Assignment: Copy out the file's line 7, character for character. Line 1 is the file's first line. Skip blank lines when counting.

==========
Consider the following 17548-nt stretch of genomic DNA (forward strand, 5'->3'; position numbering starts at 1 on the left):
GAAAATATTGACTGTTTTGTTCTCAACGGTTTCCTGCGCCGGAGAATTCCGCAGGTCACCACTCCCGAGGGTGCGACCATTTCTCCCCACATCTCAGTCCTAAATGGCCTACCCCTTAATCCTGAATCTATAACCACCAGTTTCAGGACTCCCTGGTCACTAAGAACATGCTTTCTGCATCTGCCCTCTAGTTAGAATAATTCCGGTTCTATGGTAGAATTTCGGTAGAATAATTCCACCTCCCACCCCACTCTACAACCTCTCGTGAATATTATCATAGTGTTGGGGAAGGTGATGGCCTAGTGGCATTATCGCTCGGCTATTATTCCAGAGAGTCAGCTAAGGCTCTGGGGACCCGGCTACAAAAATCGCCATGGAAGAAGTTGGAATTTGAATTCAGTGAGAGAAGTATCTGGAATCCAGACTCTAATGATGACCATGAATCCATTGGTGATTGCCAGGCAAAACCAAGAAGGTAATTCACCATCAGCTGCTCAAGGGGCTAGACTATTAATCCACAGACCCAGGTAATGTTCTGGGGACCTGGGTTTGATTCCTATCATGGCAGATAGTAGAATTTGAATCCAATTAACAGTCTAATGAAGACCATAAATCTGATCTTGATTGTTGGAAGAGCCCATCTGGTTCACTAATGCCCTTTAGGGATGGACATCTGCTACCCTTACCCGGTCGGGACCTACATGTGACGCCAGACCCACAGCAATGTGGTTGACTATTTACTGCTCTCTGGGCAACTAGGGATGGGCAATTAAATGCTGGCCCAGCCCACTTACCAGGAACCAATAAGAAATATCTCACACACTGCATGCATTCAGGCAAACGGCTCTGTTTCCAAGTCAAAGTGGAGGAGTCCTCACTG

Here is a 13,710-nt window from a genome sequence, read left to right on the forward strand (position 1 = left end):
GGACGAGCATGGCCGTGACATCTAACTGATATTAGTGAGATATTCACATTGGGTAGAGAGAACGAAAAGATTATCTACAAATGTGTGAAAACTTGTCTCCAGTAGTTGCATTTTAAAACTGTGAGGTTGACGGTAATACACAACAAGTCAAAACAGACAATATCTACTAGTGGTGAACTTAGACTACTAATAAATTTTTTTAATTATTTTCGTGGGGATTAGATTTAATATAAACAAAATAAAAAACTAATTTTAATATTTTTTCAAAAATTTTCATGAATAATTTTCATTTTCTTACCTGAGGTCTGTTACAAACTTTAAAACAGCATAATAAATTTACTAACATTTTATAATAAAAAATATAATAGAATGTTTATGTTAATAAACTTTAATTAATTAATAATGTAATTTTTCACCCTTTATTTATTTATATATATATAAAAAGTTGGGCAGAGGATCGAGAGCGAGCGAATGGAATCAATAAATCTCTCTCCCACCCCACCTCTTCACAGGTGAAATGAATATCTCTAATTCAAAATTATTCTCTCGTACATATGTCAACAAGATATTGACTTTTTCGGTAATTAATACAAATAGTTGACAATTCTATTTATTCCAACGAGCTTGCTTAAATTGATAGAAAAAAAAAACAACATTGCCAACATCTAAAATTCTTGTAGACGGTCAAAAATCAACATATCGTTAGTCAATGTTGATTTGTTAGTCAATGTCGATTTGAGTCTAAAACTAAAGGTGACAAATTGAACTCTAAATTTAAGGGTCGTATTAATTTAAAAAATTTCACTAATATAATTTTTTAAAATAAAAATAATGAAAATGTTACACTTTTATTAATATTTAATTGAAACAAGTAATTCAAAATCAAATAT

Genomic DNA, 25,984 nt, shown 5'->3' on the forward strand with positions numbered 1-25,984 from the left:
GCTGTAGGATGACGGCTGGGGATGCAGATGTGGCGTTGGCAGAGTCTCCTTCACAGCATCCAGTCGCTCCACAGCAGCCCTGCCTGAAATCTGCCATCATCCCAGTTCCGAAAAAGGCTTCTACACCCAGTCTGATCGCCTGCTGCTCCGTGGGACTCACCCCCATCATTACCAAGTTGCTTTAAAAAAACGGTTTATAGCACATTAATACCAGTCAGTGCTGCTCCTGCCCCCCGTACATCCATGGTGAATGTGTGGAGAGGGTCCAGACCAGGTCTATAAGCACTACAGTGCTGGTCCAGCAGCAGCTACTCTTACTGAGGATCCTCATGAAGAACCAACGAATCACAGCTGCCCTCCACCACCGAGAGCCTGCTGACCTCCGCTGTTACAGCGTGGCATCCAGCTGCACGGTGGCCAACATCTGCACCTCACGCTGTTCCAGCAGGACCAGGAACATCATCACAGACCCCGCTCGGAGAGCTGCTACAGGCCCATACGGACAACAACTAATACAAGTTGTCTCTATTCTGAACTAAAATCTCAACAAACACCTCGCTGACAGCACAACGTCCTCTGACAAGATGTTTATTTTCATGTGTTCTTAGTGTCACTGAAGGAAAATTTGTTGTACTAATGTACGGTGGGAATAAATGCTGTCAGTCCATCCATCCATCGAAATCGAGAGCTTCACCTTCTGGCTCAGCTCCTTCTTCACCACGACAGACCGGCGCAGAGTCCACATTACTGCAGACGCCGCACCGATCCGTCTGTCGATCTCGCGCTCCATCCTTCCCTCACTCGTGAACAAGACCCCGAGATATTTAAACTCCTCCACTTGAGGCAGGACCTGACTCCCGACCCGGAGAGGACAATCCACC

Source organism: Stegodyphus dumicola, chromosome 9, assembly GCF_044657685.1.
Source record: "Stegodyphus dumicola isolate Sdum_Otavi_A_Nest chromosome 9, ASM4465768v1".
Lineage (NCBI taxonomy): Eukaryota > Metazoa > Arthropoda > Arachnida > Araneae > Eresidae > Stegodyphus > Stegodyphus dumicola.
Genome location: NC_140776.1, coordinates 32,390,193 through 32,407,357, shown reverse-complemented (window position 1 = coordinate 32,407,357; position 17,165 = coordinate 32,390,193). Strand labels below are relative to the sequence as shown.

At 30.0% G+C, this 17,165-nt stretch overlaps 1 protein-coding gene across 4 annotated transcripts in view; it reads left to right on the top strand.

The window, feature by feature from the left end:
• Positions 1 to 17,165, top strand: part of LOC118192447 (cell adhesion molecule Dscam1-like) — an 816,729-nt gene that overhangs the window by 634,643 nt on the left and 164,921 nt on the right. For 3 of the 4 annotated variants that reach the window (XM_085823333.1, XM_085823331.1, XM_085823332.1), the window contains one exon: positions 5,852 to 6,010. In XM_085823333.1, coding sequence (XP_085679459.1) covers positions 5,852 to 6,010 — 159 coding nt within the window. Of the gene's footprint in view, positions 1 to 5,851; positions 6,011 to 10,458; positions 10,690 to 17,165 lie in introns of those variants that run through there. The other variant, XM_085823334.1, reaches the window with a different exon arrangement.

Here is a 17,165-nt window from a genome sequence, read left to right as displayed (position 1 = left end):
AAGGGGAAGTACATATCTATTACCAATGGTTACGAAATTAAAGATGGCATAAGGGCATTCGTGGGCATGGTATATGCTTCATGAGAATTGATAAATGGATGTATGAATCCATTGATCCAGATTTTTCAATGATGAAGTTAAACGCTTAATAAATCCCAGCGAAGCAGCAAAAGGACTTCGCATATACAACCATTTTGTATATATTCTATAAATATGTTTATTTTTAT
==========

Source organism: Stegodyphus dumicola, chromosome 9, assembly GCF_044657685.1.